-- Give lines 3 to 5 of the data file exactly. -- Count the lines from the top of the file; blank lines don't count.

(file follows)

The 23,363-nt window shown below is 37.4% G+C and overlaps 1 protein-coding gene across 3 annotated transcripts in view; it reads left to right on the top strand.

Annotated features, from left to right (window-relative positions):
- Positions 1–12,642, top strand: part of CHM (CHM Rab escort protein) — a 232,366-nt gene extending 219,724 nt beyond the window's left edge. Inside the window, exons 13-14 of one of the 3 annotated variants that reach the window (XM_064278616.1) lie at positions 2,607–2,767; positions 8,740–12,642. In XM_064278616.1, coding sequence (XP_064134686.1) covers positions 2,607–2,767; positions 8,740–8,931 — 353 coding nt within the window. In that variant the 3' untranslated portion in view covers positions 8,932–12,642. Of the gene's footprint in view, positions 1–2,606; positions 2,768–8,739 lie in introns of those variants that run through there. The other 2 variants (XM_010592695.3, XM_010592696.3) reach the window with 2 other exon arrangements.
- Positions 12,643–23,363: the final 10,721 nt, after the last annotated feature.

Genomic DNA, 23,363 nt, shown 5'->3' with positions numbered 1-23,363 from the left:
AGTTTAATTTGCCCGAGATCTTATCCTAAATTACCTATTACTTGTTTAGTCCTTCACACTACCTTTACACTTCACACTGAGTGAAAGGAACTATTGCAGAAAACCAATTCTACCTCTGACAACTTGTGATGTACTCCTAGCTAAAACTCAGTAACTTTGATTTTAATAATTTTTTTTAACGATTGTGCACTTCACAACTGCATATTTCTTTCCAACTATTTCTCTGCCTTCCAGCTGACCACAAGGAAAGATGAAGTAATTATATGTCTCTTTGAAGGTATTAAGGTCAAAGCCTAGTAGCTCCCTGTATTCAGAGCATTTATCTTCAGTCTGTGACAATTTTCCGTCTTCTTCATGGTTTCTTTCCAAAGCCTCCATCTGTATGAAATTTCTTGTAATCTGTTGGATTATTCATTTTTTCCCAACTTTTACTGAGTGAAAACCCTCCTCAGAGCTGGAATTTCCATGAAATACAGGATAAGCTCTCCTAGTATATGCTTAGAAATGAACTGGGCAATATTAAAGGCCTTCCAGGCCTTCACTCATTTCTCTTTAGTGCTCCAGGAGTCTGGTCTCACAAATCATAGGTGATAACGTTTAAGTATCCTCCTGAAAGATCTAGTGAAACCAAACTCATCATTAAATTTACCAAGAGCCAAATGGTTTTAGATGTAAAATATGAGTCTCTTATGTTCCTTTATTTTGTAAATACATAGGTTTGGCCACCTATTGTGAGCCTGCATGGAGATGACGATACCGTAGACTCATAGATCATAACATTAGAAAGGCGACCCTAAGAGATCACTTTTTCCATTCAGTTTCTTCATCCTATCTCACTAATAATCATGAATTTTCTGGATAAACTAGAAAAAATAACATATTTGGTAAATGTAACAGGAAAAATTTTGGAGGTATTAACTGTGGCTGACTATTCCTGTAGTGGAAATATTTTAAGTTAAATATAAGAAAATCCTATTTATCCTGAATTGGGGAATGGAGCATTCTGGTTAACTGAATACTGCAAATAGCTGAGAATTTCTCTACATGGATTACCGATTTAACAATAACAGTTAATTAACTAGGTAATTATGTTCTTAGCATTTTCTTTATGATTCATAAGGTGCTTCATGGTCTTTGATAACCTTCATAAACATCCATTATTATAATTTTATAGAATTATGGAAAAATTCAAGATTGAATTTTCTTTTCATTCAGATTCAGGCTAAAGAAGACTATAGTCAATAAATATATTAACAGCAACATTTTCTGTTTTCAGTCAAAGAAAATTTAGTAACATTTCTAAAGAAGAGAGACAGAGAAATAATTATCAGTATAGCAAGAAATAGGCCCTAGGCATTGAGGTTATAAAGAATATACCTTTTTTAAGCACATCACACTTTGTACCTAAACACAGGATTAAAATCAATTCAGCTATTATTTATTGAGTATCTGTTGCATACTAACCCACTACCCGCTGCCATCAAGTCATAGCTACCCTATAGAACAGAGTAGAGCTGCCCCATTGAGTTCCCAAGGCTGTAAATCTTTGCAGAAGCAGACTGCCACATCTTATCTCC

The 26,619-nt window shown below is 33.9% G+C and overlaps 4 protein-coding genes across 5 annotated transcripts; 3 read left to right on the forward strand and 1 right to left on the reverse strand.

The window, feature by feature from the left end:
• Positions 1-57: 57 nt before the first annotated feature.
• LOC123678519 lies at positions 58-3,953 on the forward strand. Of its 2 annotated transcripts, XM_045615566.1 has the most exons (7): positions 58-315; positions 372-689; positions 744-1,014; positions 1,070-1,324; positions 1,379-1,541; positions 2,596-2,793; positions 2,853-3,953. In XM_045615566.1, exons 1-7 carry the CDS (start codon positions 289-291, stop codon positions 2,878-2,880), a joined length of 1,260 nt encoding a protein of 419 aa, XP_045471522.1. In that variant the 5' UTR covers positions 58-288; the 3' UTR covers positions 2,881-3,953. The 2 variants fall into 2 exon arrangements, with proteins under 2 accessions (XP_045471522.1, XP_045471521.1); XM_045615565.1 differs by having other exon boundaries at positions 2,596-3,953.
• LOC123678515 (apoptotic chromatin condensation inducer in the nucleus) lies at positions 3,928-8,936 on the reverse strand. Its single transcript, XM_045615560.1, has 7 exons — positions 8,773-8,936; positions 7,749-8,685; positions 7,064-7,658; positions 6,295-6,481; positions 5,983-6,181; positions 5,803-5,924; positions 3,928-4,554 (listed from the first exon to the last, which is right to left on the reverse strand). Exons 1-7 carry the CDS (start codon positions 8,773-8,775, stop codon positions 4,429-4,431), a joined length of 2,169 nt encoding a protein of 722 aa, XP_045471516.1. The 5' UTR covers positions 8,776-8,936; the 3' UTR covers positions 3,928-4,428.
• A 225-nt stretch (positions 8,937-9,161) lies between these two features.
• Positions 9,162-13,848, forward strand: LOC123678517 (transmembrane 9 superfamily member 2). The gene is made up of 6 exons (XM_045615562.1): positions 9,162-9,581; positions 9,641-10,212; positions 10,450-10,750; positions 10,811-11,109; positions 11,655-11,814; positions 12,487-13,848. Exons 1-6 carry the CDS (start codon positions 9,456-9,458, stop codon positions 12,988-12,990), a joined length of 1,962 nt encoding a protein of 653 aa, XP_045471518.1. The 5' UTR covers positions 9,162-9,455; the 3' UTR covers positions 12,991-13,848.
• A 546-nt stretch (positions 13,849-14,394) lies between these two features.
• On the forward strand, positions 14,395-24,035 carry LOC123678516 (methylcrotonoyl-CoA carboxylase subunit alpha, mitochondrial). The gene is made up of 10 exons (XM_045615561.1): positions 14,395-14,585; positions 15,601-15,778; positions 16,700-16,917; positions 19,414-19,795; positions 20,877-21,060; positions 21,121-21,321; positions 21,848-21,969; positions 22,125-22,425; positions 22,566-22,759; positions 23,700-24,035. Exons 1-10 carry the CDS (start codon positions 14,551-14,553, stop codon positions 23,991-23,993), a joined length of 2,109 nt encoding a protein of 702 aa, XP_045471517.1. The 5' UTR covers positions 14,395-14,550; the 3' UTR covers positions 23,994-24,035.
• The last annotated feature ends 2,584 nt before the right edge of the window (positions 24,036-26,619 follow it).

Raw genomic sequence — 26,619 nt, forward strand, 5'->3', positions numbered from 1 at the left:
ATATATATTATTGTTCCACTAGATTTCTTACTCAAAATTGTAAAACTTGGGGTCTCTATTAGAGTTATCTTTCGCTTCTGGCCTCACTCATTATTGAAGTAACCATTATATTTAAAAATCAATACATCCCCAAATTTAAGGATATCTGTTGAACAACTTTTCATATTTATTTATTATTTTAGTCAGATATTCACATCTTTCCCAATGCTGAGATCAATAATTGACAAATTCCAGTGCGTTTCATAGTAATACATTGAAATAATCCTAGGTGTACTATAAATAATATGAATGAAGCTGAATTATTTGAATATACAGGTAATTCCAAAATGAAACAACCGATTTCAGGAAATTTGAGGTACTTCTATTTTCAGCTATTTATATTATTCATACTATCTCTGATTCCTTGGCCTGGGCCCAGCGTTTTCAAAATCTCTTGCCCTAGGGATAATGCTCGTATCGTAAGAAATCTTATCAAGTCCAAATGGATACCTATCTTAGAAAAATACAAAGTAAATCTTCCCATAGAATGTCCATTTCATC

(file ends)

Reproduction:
- Positions 1–12,642, top strand: part of CHM (CHM Rab escort protein) — a 232,366-nt gene extending 219,724 nt beyond the window's left edge. Inside the window, exons 13-14 of one of the 3 annotated variants that reach the window (XM_064278616.1) lie at positions 2,607–2,767; positions 8,740–12,642. In XM_064278616.1, coding sequence (XP_064134686.1) covers positions 2,607–2,767; positions 8,740–8,931 — 353 coding nt within the window. In that variant the 3' untranslated portion in view covers positions 8,932–12,642. Of the gene's footprint in view, positions 1–2,606; positions 2,768–8,739 lie in introns of those variants that run through there. The other 2 variants (XM_010592695.3, XM_010592696.3) reach the window with 2 other exon arrangements.
- Positions 12,643–23,363: the final 10,721 nt, after the last annotated feature.

Genomic DNA, 23,363 nt, shown 5'->3' with positions numbered 1-23,363 from the left: